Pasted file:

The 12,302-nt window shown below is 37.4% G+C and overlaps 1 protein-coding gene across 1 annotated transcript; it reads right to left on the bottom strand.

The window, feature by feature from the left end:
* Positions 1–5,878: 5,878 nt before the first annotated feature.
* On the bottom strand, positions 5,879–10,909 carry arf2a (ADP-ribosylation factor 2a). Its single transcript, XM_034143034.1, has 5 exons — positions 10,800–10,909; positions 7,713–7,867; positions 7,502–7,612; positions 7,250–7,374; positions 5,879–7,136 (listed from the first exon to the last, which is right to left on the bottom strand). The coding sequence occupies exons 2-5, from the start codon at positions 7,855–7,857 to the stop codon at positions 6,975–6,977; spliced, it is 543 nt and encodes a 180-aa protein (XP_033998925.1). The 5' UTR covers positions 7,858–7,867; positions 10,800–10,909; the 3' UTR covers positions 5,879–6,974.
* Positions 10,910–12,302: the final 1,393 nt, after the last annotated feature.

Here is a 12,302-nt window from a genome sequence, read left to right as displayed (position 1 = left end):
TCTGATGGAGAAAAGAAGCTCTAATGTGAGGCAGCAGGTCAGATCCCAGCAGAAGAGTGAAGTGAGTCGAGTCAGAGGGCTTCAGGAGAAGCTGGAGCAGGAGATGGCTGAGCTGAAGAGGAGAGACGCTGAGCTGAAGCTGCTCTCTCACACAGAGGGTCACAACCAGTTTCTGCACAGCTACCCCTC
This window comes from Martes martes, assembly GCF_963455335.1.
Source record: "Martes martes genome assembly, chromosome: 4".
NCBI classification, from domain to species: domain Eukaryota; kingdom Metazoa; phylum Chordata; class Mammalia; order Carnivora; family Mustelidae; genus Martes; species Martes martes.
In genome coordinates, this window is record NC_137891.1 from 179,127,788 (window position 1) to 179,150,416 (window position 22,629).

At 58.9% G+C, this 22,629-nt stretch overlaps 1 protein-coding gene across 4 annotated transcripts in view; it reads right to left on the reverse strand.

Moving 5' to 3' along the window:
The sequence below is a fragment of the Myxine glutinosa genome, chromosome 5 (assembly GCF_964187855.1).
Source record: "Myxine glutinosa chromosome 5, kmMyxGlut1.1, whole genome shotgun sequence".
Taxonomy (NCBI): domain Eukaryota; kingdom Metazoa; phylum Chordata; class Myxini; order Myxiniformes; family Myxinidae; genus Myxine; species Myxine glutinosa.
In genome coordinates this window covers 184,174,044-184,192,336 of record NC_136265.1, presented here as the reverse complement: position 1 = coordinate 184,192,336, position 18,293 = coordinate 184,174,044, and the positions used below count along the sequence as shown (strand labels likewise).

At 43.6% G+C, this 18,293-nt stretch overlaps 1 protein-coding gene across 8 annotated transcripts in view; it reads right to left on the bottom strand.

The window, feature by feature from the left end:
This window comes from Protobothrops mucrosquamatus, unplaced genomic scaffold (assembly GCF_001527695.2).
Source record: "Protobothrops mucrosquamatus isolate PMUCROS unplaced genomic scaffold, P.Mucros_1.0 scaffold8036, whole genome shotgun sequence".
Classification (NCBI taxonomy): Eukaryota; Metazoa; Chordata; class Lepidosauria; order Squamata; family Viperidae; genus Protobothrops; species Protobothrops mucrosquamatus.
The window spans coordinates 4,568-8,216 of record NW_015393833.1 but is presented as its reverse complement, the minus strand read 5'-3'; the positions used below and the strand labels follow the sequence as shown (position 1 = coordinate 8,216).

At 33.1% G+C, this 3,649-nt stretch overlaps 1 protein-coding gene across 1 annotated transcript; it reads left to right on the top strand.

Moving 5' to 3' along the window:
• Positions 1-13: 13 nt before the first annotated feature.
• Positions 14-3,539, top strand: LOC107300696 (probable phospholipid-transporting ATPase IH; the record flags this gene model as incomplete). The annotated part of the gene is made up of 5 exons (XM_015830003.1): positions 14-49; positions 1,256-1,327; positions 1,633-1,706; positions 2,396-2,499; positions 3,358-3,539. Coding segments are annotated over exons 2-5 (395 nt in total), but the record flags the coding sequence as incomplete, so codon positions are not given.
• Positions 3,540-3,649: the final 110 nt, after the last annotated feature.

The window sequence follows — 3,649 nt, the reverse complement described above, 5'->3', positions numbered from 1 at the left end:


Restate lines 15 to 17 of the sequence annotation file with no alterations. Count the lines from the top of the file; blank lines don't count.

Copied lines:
Source record: "Myxine glutinosa chromosome 5, kmMyxGlut1.1, whole genome shotgun sequence".
Taxonomy (NCBI): domain Eukaryota; kingdom Metazoa; phylum Chordata; class Myxini; order Myxiniformes; family Myxinidae; genus Myxine; species Myxine glutinosa.
In genome coordinates this window covers 184,174,044-184,192,336 of record NC_136265.1, presented here as the reverse complement: position 1 = coordinate 184,192,336, position 18,293 = coordinate 184,174,044, and the positions used below count along the sequence as shown (strand labels likewise).